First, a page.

Sylvestre Primous, like most people without permanent housing, stopped seeing doctors when he became homeless. The 71-year-old, a Vietnam veteran, didn’t have a way to make it to his medical appointments, and it affected his health. His stress levels were high, his diabetes was out of control, and it hurt to walk.
“Everything was mentally and physically wearing me down,” he said.
Primous has used the group several times. They’ve given him the ability to see a counselor at the VA Medical Center for his post-traumatic stress disorder.
Elaine was formed by Vivienne Gellert. She got the idea while she was a premed student at Arizona State University. While attending school, she realized homeless individuals lacked numerous types of services that could help them be successful.
“We are hand holders,” she said. “We help people who are extremely vulnerable and don’t have the easiest time getting to appointments, scheduling appointments, getting prescriptions, refilling prescriptions and connecting to behavioral health services.”
Drivers from the group pick up homeless individuals as they’re released from the hospital, drive them to doctor’s appointments, and help them find resources. Gallert names the group after Elaine Herzberg. She was a homeless woman that was hit and killed by a self-driving Uber vehicle in 2018.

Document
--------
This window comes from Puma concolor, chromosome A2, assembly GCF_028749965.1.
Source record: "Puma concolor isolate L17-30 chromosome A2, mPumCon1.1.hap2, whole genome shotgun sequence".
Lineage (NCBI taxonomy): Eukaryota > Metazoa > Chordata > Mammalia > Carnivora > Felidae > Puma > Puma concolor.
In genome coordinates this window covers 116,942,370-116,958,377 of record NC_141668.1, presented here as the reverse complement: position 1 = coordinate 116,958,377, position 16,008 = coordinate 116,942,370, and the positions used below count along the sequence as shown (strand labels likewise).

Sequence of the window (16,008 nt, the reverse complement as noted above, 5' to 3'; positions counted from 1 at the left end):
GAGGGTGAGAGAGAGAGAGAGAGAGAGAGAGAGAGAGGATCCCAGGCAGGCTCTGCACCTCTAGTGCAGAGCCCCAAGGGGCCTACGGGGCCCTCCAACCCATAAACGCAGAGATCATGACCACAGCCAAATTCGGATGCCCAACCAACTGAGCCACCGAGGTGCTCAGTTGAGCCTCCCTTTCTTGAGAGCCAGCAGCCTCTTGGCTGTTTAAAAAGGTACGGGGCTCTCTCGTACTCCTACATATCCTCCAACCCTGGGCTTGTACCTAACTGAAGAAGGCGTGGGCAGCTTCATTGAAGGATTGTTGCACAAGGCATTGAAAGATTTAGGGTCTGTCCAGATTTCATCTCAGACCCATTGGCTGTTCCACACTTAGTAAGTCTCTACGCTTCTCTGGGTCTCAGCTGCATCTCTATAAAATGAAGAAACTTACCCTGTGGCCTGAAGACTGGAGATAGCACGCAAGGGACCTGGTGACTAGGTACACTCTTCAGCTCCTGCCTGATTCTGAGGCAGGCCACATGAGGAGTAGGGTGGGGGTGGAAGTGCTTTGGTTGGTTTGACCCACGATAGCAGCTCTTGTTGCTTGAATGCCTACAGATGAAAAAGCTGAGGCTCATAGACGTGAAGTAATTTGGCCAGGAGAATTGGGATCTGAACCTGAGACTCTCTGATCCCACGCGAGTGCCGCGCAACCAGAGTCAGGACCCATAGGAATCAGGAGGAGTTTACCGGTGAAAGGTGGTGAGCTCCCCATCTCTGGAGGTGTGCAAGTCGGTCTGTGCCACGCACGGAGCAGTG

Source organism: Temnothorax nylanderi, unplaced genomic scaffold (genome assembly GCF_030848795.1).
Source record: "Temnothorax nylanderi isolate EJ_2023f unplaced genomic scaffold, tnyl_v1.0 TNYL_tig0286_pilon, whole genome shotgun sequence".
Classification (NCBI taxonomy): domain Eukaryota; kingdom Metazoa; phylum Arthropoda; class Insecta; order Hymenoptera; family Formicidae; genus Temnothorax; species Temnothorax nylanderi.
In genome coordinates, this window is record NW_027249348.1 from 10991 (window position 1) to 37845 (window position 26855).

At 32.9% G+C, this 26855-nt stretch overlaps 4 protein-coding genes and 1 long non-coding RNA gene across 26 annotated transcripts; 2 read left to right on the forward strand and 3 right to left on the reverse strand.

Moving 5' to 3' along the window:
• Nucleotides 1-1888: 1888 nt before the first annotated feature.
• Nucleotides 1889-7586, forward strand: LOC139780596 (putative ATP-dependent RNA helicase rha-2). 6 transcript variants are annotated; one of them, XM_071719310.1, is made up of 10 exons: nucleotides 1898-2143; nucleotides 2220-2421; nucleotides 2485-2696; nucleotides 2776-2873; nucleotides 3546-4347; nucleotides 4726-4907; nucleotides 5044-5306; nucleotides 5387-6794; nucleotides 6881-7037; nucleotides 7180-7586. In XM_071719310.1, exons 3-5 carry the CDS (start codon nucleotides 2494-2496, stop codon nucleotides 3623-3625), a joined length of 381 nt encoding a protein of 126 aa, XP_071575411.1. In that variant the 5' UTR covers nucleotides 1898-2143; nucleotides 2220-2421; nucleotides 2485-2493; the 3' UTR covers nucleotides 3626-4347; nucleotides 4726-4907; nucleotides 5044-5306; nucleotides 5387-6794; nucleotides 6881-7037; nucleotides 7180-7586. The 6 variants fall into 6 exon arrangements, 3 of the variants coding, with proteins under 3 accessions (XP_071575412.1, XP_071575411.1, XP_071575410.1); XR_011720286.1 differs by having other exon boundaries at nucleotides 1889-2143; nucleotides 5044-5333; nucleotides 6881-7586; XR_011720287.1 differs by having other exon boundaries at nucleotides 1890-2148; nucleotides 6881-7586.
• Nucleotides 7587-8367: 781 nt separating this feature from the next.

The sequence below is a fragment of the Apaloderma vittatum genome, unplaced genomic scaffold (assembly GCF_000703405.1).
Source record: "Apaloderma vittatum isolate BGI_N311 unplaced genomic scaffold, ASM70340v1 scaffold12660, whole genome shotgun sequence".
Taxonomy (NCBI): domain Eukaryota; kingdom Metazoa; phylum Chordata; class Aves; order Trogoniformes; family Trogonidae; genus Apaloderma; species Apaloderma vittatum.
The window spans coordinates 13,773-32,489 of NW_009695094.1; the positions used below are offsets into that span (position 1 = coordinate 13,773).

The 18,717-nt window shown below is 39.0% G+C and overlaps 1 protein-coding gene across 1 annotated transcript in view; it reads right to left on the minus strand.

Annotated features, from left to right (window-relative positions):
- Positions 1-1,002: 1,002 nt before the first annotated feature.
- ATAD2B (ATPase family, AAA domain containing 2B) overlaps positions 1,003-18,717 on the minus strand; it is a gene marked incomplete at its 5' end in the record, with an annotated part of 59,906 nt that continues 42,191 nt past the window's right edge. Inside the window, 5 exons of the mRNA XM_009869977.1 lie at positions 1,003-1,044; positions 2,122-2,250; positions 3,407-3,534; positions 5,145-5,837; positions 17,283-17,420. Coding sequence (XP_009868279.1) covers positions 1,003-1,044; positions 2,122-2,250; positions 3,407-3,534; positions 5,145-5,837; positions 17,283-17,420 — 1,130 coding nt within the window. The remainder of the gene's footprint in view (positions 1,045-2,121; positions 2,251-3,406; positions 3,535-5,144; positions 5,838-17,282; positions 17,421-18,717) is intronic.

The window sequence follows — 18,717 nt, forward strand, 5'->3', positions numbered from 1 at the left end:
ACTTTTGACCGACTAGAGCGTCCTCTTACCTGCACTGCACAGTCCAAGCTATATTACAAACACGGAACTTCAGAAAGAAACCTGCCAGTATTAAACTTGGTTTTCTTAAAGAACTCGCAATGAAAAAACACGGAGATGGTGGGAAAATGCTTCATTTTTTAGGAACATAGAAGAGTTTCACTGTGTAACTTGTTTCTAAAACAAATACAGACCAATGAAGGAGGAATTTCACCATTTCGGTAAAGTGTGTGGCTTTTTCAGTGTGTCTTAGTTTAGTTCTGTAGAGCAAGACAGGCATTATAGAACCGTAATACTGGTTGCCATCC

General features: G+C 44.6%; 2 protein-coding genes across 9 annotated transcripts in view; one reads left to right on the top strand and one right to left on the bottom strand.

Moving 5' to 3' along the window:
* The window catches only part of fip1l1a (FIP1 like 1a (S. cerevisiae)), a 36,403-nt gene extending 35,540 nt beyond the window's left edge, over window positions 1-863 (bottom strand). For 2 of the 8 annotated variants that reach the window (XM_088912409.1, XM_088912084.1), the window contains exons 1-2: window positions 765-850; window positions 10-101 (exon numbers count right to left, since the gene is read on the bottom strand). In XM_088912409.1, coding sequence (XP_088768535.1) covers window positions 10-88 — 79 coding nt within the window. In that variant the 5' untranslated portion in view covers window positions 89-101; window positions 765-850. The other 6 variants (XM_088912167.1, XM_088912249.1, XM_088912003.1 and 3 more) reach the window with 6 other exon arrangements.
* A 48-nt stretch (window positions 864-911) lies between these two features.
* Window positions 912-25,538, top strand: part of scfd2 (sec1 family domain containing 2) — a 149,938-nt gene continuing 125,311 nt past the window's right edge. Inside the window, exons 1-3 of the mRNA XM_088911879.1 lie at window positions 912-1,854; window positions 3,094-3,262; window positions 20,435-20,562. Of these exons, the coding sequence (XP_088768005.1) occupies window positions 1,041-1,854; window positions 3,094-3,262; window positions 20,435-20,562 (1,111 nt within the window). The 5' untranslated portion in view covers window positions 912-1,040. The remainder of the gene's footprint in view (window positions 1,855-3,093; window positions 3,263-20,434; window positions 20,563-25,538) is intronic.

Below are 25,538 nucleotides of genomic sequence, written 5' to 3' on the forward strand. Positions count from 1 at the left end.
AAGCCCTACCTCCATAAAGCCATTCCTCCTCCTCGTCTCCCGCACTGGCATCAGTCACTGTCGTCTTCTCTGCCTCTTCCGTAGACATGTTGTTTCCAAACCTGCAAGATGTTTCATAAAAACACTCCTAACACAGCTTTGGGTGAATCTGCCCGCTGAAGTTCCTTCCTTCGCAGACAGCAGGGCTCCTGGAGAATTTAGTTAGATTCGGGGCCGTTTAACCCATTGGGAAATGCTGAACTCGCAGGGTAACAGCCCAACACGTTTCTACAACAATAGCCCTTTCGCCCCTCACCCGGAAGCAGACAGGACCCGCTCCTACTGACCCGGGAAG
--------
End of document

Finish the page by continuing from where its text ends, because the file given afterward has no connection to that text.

“We thought as an organization it was a great way and a really beautiful way to honor her memory and to remind us why we’re here every day,” she said.
The nonprofit launched in February, and it has served 90 people. Michelle Detrick, the transportation director, has driven many of those individuals to their appointments. She and Primous developed a close bond.
“His health was horrible when I first met him,” she said. “He was unable to take his pills, because he couldn’t get the pill bottles open. “He was unable to prick his fingers because of his hands and the neuropathy.”
Primous’ health has greatly improved since Detrick began helping him. “He’s up and moving more,” she said. “He’s becoming a little bit more self-sufficient and his health is — it’s not perfect but it’s real close.”
The nonprofit also found housing for Primous’ service dog, Cheech. “I couldn’t ask for more, I’m blessed,” he said.
Click here to learn more about the non profit organization.